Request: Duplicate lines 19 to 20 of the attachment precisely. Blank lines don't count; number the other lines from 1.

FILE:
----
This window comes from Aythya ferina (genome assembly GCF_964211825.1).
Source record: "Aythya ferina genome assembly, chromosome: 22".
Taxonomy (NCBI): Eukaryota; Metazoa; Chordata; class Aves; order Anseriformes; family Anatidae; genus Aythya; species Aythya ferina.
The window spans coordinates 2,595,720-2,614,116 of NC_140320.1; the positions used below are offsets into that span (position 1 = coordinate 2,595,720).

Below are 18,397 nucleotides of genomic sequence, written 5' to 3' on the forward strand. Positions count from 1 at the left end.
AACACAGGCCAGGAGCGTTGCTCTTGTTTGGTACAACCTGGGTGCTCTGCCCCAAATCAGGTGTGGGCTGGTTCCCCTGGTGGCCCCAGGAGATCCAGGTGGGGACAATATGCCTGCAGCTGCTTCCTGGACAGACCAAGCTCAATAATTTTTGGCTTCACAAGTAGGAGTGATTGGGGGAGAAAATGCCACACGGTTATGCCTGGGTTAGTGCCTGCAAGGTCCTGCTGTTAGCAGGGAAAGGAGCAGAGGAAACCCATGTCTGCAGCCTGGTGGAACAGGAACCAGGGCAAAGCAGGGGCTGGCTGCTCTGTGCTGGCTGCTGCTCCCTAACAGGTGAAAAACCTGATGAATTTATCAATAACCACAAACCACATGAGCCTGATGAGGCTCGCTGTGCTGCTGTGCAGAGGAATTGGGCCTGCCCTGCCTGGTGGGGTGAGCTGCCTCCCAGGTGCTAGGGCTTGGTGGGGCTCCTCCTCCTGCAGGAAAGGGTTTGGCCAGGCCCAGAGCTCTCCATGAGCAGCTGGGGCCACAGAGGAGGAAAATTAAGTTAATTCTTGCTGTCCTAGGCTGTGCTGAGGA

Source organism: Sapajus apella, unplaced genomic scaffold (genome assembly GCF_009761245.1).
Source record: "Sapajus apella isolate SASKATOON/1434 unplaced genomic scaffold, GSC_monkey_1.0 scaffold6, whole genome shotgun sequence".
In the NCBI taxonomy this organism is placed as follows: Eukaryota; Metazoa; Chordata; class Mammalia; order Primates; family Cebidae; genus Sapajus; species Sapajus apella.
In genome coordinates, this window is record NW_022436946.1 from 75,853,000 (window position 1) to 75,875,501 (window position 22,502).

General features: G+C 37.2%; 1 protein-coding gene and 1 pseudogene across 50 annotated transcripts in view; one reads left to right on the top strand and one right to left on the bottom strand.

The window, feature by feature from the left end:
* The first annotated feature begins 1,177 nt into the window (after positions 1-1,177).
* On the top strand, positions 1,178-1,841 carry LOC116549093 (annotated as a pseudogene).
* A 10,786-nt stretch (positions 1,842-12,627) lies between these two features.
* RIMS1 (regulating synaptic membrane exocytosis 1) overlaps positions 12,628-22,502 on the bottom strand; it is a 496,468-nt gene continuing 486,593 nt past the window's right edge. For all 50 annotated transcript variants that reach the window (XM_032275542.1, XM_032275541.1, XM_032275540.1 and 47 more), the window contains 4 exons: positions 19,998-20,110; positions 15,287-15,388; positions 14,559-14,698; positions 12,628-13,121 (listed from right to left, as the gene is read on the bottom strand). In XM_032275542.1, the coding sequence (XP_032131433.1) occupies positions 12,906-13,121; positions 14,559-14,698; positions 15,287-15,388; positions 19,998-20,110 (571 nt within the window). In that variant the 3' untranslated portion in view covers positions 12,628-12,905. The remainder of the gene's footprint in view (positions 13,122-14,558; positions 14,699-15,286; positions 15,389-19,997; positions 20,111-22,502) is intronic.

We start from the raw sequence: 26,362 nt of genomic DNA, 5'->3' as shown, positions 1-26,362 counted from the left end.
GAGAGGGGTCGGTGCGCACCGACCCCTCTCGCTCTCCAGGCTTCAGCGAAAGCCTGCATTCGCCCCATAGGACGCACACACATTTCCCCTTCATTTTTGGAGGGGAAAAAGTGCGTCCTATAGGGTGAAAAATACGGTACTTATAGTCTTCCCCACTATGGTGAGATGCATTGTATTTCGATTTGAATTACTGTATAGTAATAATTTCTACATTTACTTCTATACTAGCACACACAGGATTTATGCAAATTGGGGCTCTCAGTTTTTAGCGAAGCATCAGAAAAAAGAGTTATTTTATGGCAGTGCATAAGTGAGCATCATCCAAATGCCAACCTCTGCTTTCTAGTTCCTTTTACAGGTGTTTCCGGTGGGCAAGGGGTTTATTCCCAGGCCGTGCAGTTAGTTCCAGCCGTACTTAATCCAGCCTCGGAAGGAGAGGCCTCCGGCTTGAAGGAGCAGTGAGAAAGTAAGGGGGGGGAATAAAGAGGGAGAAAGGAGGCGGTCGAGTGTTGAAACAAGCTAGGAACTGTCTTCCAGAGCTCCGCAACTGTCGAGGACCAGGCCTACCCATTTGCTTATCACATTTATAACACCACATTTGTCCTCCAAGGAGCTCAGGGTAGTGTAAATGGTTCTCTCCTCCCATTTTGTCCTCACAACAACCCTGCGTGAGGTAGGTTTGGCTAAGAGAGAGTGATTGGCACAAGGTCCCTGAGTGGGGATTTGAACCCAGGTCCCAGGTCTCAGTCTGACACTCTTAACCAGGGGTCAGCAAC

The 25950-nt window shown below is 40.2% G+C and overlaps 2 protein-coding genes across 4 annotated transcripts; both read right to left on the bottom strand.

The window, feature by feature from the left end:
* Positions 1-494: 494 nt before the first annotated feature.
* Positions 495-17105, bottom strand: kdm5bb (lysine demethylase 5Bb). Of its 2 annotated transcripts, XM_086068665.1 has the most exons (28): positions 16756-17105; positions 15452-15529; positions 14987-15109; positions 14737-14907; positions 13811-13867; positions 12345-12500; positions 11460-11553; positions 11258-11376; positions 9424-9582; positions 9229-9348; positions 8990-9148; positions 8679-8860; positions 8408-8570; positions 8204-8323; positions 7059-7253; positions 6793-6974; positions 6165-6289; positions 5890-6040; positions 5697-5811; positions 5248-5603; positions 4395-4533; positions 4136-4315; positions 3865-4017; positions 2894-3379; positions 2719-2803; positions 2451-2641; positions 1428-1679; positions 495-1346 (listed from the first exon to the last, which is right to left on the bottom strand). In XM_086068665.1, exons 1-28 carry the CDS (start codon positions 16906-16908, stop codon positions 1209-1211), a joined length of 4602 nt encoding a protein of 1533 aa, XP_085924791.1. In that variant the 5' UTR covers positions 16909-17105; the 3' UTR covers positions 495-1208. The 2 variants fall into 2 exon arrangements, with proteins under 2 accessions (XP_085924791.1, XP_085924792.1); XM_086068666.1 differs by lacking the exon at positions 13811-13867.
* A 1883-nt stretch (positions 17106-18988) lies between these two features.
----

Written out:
The 25950-nt window shown below is 40.2% G+C and overlaps 2 protein-coding genes across 4 annotated transcripts; both read right to left on the bottom strand.

The window, feature by feature from the left end: